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Today's Login is 1,338 words, a 5-minute read.
The superstar cities that already claim high shares of the U.S. digital services economy are only getting stronger, according to a new analysis by the Brookings Institution.
Why it matters: The tech industry's success along the coasts is not dispersing to other regions that have been passed over in terms of job creation, deepening America's already stark geographic divides, Axios' Kim Hart reports.
The big picture: As a major contributor to regional economic growth, technology is a sector that many metro areas have tried to foster over the past decade. Some tech companies and venture capitalists have made modest efforts to expand outside of Silicon Valley. Cities such as Charlotte, N.C.; Madison, Wis.; and Boise, Idaho have added digital services jobs.
Yes, but: "They're gaining jobs, but still losing ground," said Mark Muro, senior fellow and policy director at Brookings Metropolitan Policy Program. "The industry is still centralizing" in just a handful of tech hubs.
Why it's happening: The increased concentration may reflect the importance of large-scale clustering of talent and companies in periods of rapid tech disruption, the "groupthink" of tech industry executives and investors about location decisions, or even a geographic effect of Big Tech's dominance, "which may prevent the entry of geographical as well as corporate rivals," Muro writes in the blog post.
By the numbers: The top five metros with the highest shares of digital services — San Francisco, Seattle, San Jose, Los Angeles and Austin — accounted for nearly a third of all such jobs nationwide in 2018.
The bottom line: "The tech economy is unleashing forces that benefit only select group of elite regions, often to the detriment of everyone else. These dynamics are circular, cumulative, and massively scaled. Therefore, they call for a nation-scaled response," Muro writes.
Illustration: Aïda Amer/Axios
Tech companies are taking fresh action in hopes of preventing employees from getting exposed to the novel coronavirus.
The big picture: It's not clear what course the virus will take, but companies are trying to do what they can to keep running their businesses while minimizing risk for employees.
Salesforce is among the companies banning all international travel and most domestic travel.
Twitter is encouraging employees to work from home if they can and has pulled out of SXSW in Austin, Texas.
Facebook is limiting social visitors to its offices, and is following Twitter in scrapping plans to attend SXSW.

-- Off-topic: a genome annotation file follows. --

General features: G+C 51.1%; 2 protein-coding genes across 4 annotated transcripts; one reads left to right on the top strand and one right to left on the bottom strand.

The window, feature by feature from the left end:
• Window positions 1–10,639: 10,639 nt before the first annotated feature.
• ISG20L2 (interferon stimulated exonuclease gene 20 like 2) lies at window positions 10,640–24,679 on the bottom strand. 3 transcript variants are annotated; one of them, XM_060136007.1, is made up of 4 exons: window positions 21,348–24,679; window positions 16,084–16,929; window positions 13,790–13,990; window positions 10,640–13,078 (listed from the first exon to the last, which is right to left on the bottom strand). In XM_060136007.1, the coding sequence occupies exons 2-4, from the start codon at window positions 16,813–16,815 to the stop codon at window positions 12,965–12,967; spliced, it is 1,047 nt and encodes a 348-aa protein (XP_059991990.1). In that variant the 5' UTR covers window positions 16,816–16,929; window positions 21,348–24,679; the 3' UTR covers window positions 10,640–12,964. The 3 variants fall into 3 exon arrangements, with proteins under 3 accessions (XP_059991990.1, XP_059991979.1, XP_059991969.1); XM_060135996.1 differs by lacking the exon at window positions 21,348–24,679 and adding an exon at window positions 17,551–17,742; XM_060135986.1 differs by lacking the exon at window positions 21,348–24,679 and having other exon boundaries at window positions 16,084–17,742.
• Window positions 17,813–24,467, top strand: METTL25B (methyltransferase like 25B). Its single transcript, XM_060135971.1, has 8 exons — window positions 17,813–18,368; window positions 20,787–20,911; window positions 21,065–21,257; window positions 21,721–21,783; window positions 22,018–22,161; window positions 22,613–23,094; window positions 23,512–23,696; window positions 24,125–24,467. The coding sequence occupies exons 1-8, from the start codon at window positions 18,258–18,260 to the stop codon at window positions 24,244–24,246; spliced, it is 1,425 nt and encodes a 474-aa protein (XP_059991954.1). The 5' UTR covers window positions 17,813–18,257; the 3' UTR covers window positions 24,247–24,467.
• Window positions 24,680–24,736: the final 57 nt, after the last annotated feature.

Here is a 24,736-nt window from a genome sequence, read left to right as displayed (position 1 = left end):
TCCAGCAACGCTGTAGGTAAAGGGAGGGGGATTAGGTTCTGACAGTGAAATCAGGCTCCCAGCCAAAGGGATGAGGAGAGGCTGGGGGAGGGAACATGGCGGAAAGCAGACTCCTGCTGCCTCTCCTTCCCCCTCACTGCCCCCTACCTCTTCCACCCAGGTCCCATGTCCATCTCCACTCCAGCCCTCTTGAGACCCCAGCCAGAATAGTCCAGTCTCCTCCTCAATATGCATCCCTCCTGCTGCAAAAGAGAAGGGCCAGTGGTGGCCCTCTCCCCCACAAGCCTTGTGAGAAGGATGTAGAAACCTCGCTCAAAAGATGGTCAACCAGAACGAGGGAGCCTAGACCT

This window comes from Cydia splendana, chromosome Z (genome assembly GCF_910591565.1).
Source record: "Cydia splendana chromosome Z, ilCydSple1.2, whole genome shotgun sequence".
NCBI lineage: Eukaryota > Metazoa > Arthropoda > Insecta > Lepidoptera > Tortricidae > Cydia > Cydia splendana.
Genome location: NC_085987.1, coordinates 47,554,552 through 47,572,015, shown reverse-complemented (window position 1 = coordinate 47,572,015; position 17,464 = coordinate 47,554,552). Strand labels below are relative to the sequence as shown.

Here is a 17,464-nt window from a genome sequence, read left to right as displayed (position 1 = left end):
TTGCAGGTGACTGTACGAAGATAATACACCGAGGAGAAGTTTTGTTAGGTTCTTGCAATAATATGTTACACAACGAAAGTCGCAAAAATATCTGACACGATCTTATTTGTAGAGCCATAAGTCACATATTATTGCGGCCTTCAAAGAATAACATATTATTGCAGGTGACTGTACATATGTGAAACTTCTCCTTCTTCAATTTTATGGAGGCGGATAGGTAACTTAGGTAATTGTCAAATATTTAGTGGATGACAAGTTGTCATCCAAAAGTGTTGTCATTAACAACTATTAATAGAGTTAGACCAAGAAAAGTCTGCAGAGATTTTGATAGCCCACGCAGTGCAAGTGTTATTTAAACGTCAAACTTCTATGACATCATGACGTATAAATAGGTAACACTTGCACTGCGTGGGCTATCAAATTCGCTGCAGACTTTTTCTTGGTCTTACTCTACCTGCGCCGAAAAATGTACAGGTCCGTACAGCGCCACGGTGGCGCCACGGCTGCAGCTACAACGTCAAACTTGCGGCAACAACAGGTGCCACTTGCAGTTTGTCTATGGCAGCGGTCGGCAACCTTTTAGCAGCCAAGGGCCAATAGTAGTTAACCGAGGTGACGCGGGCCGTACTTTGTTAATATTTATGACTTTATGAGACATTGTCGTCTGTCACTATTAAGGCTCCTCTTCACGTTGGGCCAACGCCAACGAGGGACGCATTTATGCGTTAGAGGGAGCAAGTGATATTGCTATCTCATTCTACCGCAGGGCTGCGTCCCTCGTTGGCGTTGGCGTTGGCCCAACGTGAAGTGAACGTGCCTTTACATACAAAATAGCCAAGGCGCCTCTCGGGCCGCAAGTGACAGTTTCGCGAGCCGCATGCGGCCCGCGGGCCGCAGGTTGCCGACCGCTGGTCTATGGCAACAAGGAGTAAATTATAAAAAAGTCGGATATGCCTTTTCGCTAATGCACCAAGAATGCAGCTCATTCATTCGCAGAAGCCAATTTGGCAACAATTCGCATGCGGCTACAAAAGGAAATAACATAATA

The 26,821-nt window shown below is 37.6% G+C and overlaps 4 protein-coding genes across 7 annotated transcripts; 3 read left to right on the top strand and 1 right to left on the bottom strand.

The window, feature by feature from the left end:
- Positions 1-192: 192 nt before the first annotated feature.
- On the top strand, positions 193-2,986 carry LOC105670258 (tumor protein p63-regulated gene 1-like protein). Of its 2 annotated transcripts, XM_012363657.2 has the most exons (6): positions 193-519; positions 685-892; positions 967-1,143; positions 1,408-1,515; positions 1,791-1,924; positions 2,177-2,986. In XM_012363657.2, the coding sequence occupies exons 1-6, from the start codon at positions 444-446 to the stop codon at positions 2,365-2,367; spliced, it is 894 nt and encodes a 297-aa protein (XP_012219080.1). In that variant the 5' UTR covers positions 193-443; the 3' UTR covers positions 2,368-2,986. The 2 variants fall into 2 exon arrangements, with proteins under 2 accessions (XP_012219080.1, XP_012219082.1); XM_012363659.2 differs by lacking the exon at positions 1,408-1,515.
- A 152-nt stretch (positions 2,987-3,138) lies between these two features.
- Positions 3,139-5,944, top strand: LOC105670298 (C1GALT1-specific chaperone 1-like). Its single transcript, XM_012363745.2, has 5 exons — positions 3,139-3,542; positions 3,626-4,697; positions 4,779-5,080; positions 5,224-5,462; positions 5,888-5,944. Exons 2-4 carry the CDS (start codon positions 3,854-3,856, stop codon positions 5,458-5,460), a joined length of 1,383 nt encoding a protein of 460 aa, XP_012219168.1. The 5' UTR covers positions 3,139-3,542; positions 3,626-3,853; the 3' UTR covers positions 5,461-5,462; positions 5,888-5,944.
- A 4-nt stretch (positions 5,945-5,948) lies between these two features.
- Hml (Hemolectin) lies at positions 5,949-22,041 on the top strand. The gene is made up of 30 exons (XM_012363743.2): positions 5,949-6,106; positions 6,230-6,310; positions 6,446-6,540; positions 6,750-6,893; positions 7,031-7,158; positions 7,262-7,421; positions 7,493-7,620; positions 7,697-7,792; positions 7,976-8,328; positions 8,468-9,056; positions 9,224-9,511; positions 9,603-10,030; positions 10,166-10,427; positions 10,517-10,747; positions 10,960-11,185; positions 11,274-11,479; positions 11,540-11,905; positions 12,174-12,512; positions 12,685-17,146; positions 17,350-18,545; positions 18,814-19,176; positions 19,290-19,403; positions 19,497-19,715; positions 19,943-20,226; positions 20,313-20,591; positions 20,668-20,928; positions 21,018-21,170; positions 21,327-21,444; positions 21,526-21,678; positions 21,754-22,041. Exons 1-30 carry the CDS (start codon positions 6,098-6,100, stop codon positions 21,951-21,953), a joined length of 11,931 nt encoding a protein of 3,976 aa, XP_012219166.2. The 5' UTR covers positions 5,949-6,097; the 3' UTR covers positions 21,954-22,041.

The moves come on top of a spate of earlier industry conference cancellations, including Game Developers Conference, F8 and Mobile World Congress, along with a number of smaller events.
Waymo said Monday that it has raised $2.25 billion in new funding — adding its first non-Alphabet investors — and said it will likely bring in other first-round investors as its self-driving technology moves closer to commercialization, Axios' J0ann Muller reports.
Why it matters: It's a strong signal that these investors believe Waymo — the self-driving tech startup from Google parent Alphabet — is leading the race to bring automated vehicles to market. But it's also a reminder that the technology is incredibly expensive, and eventually, Alphabet expects Waymo to stand on its own.
Details: The round was led by private equity firm Silver Lake, Canada Pension Plan Investment Board and Mubadala Investment Company, a UAE sovereign wealth fund. Additional investors include Magna International, AutoNation, VC fund Andreessen Horowitz as well as Alphabet.
Between the lines: In a call with reporters, Waymo CEO John Krafcik said the strategic help from its new investors is just as important as their money.
The big picture: Seeking outside investment for Google's big bets like Waymo is not unexpected, according to Krafcik.
What's next: Waymo also let slip the commercial name for its new cargo delivery division — Waymo Via. It had planned to reveal the name at this week's Geneva Auto Show in Switzerland, which was cancelled due to coronavirus fears.
Illustration: Sarah Grillo/Axios
One of the world's biggest esports leagues is working with Nielsen to develop the first-ever comprehensive measurement system for viewership of esports broadcasts, Axios' Sara Fischer reports.
Why it matters: Esports audiences are growing so big that they are beginning to outpace traditional sports viewers globally. Without a way to adequately measure those audiences and compare them to TV audiences, it's harder for brands and leagues to monetize those eyeballs.
Details: The League of Legends Championship Series (LCS), which is run by American video game developer Riot Games, is working with Nielsen to develop the first-ever official measurement system for esports broadcasts that truly mimics what's used to measure TV.
Be smart: TV-like ratings used to measure esports are considered more accurate than other forms of viewership metrics that many in the esports industry had previously been using, like peak concurrent viewers or peak channels.
What's next: Other major esports leagues are in touch with Nielsen about adopting the standard.
One of the big questions surrounding the coronavirus is whether the summer Olympics will take place as scheduled. For those who are concerned, fret not, as this guy is apparently fully prepared to stage his own games, if necessary.